Rock On!

OK! (USA), January 2021

The Foo Fighters frontman on the band's new record and life during lockdown

Time flies! It's hard to believe it's been 25 years since the Foo Fighters released their self-titled debut album in the summer of 1995. Now, in honor of the milestone anniversary, the legendary rockers are dropping a new record, Medicine at Midnight, on Feb. 5 - a year later than planned due to the pandemic. Here, the band's founder and frontman, Dave Grohl, 51, talks about the new direction the group is taking, how they're flexing their "creative muscles" to connect with fans and the joy of making music in these strange times.

It must be weird to be celebrating your 25th anniversary right now.
Yeah. We started planning for 2020 more than a year-and-a-half ago. We knew we were going to start making a record and tour, and then in March, everything just stopped. But in a way, it was good for us because we hadn't stopped working in 10 years. This is really the first time we've settled down and come back home for a long time. We had to figure out how to do it, and we decided the most important thing is that people get to hear the music. All those other fun plans can wait.

Medicine at Midnight is the most danceable album you've made.
I realized we've done the acoustic thing and the noisy thing, but we've never really made the party record. I thought, OK, well, instead of just retiring into the sunset with a nice sleepy acoustic album, I was like, "Fuck that! Let's make something people will really bounce around to."

It also has political undertones.
When we got back together and started rehearsing the songs, we kind of fell in love with them again. I mean, the lyrics were written in October and November of 2019, long before the pandemic or any of the current political climate. But they still apply today, maybe more so.

Brian Johnson of AC/DC recently said that if you ever run for president, you'd have his vote. Thoughts?
[Laughs.] That is one job I'd never want. I mean, I've worked at pizza places, I've worked at record stores, I've been in a rock band, but I do not want to be the president.

You've also been busy making documentaries.
I finally finished making What Drives Us, about bands touring in vans. I interviewed musicians from Metallica, Guns N' Roses... everybody started in the same place. The movie ended up being about the inspiration and why people throw their lives away and jump in a shitty old van to go share their music with the world.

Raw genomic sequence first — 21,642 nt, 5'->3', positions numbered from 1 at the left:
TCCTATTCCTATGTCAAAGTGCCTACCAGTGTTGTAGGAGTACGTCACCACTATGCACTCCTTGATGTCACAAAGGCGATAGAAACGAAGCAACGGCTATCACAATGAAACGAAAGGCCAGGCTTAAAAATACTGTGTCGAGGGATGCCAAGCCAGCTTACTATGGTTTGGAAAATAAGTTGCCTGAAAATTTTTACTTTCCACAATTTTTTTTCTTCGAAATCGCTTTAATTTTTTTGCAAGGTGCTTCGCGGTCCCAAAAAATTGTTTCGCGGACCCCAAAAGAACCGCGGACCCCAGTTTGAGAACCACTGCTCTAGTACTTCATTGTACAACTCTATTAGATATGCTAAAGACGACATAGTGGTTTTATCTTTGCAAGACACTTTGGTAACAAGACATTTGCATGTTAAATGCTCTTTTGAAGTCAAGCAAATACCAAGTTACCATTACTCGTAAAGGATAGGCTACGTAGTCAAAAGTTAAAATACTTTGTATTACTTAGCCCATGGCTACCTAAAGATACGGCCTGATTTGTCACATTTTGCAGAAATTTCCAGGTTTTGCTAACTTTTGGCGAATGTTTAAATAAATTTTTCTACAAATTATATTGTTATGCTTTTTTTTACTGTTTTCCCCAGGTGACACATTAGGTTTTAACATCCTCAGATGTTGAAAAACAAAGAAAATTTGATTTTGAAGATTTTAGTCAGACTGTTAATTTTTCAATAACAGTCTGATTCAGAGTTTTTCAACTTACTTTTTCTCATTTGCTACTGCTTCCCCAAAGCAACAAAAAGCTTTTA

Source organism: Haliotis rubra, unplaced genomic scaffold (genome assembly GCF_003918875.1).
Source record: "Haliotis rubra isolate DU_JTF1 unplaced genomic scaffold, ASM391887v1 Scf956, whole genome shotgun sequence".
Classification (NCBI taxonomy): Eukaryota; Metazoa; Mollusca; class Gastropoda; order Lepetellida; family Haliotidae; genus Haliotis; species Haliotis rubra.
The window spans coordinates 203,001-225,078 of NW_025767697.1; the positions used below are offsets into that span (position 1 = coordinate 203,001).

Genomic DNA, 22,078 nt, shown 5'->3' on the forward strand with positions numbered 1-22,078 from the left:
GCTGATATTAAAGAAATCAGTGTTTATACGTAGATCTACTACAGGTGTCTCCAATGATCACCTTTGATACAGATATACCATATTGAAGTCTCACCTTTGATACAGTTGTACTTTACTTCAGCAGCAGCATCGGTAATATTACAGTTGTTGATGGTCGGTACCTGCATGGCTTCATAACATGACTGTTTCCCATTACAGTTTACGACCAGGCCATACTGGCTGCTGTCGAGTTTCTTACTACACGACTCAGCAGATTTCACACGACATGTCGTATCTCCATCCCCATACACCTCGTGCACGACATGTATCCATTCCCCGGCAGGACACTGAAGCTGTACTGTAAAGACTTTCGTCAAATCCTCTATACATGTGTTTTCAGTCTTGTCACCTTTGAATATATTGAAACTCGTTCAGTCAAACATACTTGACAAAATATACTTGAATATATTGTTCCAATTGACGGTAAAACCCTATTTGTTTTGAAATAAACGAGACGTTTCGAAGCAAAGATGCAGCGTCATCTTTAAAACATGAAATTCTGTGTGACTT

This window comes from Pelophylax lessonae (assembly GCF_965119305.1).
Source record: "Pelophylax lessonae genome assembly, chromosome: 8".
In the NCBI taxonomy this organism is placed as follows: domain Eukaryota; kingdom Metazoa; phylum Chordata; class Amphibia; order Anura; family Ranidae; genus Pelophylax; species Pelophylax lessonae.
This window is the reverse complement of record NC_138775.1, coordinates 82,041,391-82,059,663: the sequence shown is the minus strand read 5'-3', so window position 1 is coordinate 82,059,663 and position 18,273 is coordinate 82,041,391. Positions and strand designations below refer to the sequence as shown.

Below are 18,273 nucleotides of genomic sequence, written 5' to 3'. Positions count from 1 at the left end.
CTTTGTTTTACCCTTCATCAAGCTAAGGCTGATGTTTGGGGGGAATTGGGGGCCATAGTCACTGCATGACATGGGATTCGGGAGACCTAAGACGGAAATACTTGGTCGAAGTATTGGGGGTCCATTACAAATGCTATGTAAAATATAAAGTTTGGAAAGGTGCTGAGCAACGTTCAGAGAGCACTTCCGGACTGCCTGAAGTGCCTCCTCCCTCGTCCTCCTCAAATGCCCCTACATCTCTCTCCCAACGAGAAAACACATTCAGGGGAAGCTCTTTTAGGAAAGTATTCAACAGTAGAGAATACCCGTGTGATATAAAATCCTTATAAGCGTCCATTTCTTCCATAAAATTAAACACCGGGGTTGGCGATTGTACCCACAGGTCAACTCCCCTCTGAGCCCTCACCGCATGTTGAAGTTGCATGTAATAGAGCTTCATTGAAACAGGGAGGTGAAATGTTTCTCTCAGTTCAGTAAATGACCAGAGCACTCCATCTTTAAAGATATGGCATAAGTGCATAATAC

Speaking of which, what's the plan until you can hit the road again?
We recently did a show at the Troubadour in L.A. with no one there, just our road crew. I remember thinking, "Wow, this is going to feel kind of empty and hollow and strange," but it felt so good just to be with the band and a microphone and perform with our instruments again. We're going to start getting out there soon in ways that other people might not be doing, but the stadiums and arenas, not yet.

What about performing with your daughters [Violet, 14, Harper, 11, and Ophelia, 6]?
Listen, I have one kid that wants to be a musician and two that look at me like I'm a fucking janitor, you know? They're just like, "Oh, that's dad's job, whatever." So maybe one day.

Behind The Music - Dave dishes on what inspired some of his new songs

"When I was young, in the '70s and '80s, I was terrified of dying in a nuclear war with Russia," Dave recalls. "Then [in 2019], things were getting tense with North Korea, and one day my 11-year-old says, 'Dad, are we going to war?' It reminded me of the way I felt when I was her age."

"It started just with the drum beat, but then I figured out this weird hand snapping and clapping rhythm. With acoustic guitar, bass, keyboards and a vocal, it's just four very simple elements," explains the musician. "It's still recognizable as something Foo Fighters would do, but it's got these grooves and tempos you've never heard the band do before."

"It's basically an anthem for the pessimist," shares Dave. "I'm the type of person that says, 'OK, let's figure this out,' if I'm presented with a problem. A cloudspotter is somebody who finds the conflict or difficulty in everything and has no hope. It's kind of a twisted love song for someone with this pessimistic, negative outlook on everything."

An homage to the late, great Motorhead frontman, Lemmy (real name Ian Fraser Kilmister), the song started out with "this country swing to it, but then we decided for something a bit more aggressive, and it turned into these chunky riffs," notes Dave. "I wish Lemmy were alive to hear it, because he would see how much an influence he's been to me."

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